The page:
Lacy believes all major developed countries are going to have deal with their “Minsky moments,” because not enough of their overall debt is productive. When all debt (government, corporate, and personal) is added up, it equals 350% of GDP in the US and 440% in developed countries on average. Lacy kept emphasizing his conviction that any number over 275% results in limited growth and eventual deflation.
David Zervos expects the Fed to keep interest rates low until it gets either inflation or solid economic growth. In fact, the private sector has been growing at more than 3% annually since 2010. His view is that savers will continue to be punished, because the interest rates they receive will remain artificially low. Gary Shilling was decidedly more upbeat and felt solid economic growth is at hand. (Nicola)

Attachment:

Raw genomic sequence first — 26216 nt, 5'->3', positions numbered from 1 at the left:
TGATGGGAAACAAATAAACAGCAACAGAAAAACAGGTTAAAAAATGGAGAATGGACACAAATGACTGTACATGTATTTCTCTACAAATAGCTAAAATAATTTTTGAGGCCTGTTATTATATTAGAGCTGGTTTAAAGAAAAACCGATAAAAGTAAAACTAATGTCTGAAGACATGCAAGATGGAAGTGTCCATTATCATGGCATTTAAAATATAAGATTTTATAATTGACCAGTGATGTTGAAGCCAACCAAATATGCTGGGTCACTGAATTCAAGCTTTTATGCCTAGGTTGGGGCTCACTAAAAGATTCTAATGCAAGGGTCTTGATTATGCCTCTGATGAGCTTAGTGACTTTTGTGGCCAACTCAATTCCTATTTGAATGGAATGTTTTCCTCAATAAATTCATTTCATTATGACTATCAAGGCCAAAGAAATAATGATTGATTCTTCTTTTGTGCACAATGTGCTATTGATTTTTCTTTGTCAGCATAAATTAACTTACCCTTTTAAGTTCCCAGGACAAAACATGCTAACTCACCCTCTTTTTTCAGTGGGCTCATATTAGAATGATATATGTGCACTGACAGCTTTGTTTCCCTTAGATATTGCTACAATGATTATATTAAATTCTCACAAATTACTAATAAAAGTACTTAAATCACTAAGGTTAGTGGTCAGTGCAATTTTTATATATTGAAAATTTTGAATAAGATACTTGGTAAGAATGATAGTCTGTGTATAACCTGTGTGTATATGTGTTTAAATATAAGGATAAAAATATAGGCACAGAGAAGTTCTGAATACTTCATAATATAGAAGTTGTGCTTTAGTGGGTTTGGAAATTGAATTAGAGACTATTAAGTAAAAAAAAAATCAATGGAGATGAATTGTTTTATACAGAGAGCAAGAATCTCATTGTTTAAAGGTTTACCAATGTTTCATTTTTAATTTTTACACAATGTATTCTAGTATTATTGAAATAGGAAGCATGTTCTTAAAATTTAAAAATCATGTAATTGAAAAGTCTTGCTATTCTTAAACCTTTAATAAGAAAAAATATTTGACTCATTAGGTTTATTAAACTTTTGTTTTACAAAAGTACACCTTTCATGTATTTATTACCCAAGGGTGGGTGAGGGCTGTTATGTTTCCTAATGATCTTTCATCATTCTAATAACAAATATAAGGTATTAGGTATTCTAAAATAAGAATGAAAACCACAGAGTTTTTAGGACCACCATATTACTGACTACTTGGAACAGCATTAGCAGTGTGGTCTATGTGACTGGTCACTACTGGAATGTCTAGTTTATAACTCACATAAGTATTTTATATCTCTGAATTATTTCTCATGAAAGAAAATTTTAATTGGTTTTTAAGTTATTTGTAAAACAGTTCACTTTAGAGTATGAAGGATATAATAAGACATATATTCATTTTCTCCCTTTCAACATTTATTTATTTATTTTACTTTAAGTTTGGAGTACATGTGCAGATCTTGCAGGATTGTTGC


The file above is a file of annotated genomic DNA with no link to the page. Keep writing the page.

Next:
I noted an interesting theme in several speeches. Millennials, Jeff Gundlach noted, are different. They are less acquisitive. Neil Howe also talked about this and noted that we are in the middle of a “Fourth Turning,” which is a typically an isolationist period. He also notes that Millennials (1981-1994) like to rent (not just homes but cars, recreational property, clothing etc.) They have less stress, often live at home with their parents, and are looking for meaningful work where they can be mentored. Ian Bremmer echoed Neil’s theme and stated that one of the important geopolitical trends at play is that the US is becoming more isolationist.